Basic fact fluency has always been of interest to elementary school teachers and is particularly relevant because a wide variety of supplementary materials of varying quality exist for this topic. This article unpacks eight common unproductive practices with basic facts instruction and assessment.
Gina Kling and Jennifer M. Bay-Williams
Corey Webel and Sheunghyun Yeo
In this article, we share results from a field experience model in which junior-year methods classes were held in an elementary school and preservice teachers (PSTs) worked with a single student (a “Math Buddy") on mathematics for 30 minutes per day. We focus on the development of PSTs’ skills for exploring children’s thinking and the structures and tools that we used to support this development. Data sources include screencast recordings of interactions with Math Buddies and written reflections completed by PSTs. Although the responsiveness of interactions varied across individuals and interactions, in general, PSTs showed improvements in exploring children’s thinking. We share implications of these findings for similar field experience models and for practice-based approaches to teacher education generally.
Crystal Kalinec-Craig, Emily P. Bonner, and Traci Kelley
This article describes an innovation in an elementary mathematics education course called SEE Math (Support and Enrichment Experiences in Mathematics), which aims to support teacher candidates (TCs) as they learn to teach mathematics through problem solving while promoting equity during multiple experiences with a child. During this 8-week program, TCs craft and implement tasks that promote problem solving in the context of a case study of a child’s thinking while collecting and analyzing student data to support future instructional decisions. The program culminates in a mock parent–teacher conference. Data samples show how SEE Math offers TCs an opportunity to focus on the nuances of children’s strengths rather than traditional measures of achievement and skill.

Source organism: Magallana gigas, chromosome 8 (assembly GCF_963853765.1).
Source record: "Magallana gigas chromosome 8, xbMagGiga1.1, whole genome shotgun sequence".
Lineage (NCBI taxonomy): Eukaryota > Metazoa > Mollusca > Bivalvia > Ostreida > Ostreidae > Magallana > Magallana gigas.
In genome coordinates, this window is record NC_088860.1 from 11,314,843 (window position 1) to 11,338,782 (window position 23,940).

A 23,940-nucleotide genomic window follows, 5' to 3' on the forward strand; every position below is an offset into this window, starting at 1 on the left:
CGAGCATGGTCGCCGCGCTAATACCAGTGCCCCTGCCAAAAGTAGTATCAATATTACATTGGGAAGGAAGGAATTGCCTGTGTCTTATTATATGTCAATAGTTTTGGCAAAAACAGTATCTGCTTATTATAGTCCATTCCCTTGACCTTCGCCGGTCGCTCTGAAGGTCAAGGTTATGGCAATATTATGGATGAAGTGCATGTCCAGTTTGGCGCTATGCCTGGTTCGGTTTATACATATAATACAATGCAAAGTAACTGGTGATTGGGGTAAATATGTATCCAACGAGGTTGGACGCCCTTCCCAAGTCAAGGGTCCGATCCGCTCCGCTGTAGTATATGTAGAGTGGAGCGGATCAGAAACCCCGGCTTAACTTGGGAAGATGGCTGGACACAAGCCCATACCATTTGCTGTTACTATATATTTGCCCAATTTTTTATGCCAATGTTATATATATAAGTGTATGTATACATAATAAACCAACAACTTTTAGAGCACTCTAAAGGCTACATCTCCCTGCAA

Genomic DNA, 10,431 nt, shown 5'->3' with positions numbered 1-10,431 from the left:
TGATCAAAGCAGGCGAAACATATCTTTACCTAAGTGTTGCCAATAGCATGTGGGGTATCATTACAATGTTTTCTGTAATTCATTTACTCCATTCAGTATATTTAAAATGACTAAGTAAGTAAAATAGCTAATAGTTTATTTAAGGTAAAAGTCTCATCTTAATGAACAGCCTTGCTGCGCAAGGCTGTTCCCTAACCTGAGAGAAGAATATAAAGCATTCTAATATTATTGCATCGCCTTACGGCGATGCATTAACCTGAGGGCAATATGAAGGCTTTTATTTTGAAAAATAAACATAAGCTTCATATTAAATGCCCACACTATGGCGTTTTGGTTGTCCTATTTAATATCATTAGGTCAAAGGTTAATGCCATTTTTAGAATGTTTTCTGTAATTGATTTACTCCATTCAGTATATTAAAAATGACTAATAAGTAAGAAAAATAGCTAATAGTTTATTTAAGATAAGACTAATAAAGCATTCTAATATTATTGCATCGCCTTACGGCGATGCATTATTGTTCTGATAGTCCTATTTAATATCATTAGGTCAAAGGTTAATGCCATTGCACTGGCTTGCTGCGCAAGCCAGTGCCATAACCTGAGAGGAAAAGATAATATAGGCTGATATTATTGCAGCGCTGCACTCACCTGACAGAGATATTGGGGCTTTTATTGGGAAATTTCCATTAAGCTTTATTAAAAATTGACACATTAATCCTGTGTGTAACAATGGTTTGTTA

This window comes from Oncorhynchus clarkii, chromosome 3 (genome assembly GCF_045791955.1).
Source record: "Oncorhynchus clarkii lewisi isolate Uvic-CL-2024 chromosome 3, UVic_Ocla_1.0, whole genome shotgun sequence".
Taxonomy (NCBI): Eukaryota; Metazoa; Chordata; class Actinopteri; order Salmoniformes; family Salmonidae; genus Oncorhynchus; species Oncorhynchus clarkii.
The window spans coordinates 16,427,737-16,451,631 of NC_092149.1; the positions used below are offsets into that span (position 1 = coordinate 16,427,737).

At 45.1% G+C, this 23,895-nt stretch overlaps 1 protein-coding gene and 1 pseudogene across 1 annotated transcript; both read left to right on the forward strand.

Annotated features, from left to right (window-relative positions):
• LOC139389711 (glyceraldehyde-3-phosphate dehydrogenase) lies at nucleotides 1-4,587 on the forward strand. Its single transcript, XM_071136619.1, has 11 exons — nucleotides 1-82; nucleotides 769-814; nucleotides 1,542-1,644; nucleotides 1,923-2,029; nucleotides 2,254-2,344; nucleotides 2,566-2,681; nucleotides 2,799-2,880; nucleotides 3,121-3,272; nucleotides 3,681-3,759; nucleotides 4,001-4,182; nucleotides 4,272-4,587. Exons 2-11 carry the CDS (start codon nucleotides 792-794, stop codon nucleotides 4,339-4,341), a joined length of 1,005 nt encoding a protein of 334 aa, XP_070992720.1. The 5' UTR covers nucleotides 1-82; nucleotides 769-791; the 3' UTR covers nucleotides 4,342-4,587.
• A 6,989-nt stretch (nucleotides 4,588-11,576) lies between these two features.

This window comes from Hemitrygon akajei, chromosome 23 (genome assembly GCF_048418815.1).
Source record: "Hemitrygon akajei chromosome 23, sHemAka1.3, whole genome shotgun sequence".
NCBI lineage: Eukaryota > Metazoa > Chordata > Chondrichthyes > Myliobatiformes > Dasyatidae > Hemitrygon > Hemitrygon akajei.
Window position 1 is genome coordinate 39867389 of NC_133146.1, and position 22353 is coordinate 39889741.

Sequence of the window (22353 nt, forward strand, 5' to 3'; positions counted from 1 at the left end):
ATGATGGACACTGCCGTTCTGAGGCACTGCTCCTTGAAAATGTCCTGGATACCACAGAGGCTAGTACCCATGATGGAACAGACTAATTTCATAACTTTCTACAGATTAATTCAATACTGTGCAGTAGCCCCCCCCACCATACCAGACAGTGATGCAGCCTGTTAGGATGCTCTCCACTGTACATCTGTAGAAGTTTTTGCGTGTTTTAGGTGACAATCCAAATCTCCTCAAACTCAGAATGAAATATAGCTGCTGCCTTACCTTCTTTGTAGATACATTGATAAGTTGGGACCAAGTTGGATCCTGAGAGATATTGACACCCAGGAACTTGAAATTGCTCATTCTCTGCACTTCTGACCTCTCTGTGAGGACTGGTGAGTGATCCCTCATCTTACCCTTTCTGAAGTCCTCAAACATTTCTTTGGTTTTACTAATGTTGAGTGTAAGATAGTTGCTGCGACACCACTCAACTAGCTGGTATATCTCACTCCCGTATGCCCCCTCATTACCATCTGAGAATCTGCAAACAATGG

Esther M. H. Billings and Barbara A. Swartz
Theresa J. Grant and Mariana Levin
One of the challenges of teaching content courses for prospective elementary teachers (PTs) is engaging PTs in deepening their conceptual understanding of mathematics they feel they already know (Thanheiser, Philipp, Fasteen, Strand, & Mills, 2013). We introduce the Diverge then Converge strategy for orchestrating mathematical discussions that we claim (1) engenders sustained engagement with a central conceptual issue and (2) supports a deeper understanding of the issue by engaging PTs in considering both correct and incorrect reasoning. We describe a recent implementation of the strategy and present an analysis of students’ written responses that are coordinated with the phases of the discussion. We close by considering conditions under which the strategy appears particularly relevant, factors that appear to influence its effectiveness, and questions for future research.